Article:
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shameless pleading






Don’t worry the sheep.

Dear Word Detective:  This past Thanksgiving, I was reminiscing with my siblings (all raised in NW Oregon, all in our 50s) about a dictate our late father used to hand down: “Don’t wool it around.”  Though we couldn’t collectively come up with a specific example, we all agreed that it was an admonishment not to leave things on the floor or let them get dirty or possibly overused.  This seemed to pertain mostly to clothing, though I have a vague memory of Dad using this phrase to describe what our Labrador puppy, Marcy, did when she played with her stuffed toys — she “wooled them around.”  The image of dog slobber and dirt on something made of cloth is integral to my understanding of the meaning of this phrase, but — if Dad didn’t make it up (and I never heard anyone else use it) — how on earth did it come about?  The whole jolly fam would appreciate an unraveling! — Linda T. Campbell.

Well, if you’re looking for an unraveling, you’ve come to the right place.  Things fall apart around here, and the center?  Fuhgeddaboudit.  Incidentally, did you know that “ravel” and “unravel” are synonyms?  They both come from the obsolete Dutch word “ravelen,” meaning “to entangle,” and both of them can mean either “to untangle” (such as a mystery, which is good) or “to undo and thus tangle” something previously well-ordered (such as a sweater, which is bad).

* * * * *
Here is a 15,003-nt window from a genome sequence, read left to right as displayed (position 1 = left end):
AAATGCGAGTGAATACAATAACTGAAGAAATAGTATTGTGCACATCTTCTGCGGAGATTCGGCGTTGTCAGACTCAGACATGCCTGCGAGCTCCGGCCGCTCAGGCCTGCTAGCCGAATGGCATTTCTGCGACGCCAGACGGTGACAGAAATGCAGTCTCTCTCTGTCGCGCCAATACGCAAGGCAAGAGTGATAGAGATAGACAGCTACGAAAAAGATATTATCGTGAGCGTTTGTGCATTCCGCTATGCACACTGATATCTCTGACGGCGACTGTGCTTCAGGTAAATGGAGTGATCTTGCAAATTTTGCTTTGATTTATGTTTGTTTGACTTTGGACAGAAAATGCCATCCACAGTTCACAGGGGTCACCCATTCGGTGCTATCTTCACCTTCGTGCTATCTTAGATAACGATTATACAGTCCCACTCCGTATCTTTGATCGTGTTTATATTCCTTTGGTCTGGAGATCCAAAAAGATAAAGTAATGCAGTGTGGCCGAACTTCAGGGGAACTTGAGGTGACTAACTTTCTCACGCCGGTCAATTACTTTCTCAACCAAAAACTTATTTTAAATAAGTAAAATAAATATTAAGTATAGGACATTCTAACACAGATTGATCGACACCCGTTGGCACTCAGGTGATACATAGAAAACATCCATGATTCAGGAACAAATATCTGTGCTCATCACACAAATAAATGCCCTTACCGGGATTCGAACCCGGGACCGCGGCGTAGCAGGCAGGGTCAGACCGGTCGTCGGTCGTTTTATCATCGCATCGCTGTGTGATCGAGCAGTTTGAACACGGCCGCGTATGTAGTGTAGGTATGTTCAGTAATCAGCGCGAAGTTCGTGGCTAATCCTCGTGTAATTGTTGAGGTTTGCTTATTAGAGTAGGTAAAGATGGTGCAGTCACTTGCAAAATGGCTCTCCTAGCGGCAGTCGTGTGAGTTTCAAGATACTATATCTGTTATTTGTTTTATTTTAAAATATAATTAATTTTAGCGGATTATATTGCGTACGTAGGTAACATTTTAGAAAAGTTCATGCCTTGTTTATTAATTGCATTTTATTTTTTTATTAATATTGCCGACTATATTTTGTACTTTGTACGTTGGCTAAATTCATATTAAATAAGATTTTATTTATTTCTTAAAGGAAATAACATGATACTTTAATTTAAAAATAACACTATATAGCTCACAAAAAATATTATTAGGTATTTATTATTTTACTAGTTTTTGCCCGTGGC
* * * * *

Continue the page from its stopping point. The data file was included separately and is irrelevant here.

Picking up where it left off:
In the case of your father’s use of “wool” as a verb, the best I can hope is that I can untangle it a bit, or at least not leave a pile of tangled logic on the floor where the dog can get it.  I had never heard of anyone using “wool” as your father did, and apparently I am not alone, because no source that I have found acknowledges “wool” as a verb meaning, as your dad used it, “to mistreat, neglect  or manhandle.”  But I think your father was simply being a bit creative in his use of “wool,” pushing the wool envelope, so to speak.